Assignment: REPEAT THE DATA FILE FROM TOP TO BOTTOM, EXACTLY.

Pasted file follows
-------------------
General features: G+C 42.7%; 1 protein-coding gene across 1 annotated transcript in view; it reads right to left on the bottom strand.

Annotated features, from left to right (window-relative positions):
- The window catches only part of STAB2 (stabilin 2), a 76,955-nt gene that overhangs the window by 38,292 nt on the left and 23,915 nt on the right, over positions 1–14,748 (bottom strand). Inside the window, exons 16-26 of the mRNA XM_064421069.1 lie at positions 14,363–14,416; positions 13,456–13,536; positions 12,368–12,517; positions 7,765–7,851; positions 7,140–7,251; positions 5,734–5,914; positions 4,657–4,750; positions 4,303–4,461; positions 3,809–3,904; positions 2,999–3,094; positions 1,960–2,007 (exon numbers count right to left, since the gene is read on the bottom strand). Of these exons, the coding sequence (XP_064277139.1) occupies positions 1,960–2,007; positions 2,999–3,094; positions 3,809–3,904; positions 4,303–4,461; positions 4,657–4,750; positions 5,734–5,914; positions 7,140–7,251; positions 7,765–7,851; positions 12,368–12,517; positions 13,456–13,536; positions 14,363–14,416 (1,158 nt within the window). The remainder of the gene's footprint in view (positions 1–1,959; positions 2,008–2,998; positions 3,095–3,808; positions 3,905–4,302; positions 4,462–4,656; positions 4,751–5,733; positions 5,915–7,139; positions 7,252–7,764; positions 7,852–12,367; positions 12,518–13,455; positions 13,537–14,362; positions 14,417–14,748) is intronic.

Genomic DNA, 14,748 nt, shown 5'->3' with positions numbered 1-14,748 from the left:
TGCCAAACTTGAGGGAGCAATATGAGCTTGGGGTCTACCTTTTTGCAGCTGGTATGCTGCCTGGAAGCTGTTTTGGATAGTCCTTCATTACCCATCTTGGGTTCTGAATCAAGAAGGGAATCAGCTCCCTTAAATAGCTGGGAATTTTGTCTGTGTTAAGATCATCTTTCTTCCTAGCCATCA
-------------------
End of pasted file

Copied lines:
General features: G+C 42.7%; 1 protein-coding gene across 1 annotated transcript in view; it reads right to left on the bottom strand.

Annotated features, from left to right (window-relative positions):
- The window catches only part of STAB2 (stabilin 2), a 76,955-nt gene that overhangs the window by 38,292 nt on the left and 23,915 nt on the right, over positions 1–14,748 (bottom strand). Inside the window, exons 16-26 of the mRNA XM_064421069.1 lie at positions 14,363–14,416; positions 13,456–13,536; positions 12,368–12,517; positions 7,765–7,851; positions 7,140–7,251; positions 5,734–5,914; positions 4,657–4,750; positions 4,303–4,461; positions 3,809–3,904; positions 2,999–3,094; positions 1,960–2,007 (exon numbers count right to left, since the gene is read on the bottom strand). Of these exons, the coding sequence (XP_064277139.1) occupies positions 1,960–2,007; positions 2,999–3,094; positions 3,809–3,904; positions 4,303–4,461; positions 4,657–4,750; positions 5,734–5,914; positions 7,140–7,251; positions 7,765–7,851; positions 12,368–12,517; positions 13,456–13,536; positions 14,363–14,416 (1,158 nt within the window). The remainder of the gene's footprint in view (positions 1–1,959; positions 2,008–2,998; positions 3,095–3,808; positions 3,905–4,302; positions 4,462–4,656; positions 4,751–5,733; positions 5,915–7,139; positions 7,252–7,764; positions 7,852–12,367; positions 12,518–13,455; positions 13,537–14,362; positions 14,417–14,748) is intronic.

Genomic DNA, 14,748 nt, shown 5'->3' with positions numbered 1-14,748 from the left:
TGCCAAACTTGAGGGAGCAATATGAGCTTGGGGTCTACCTTTTTGCAGCTGGTATGCTGCCTGGAAGCTGTTTTGGATAGTCCTTCATTACCCATCTTGGGTTCTGAATCAAGAAGGGAATCAGCTCCCTTAAATAGCTGGGAATTTTGTCTGTGTTAAGATCATCTTTCTTCCTAGCCATCA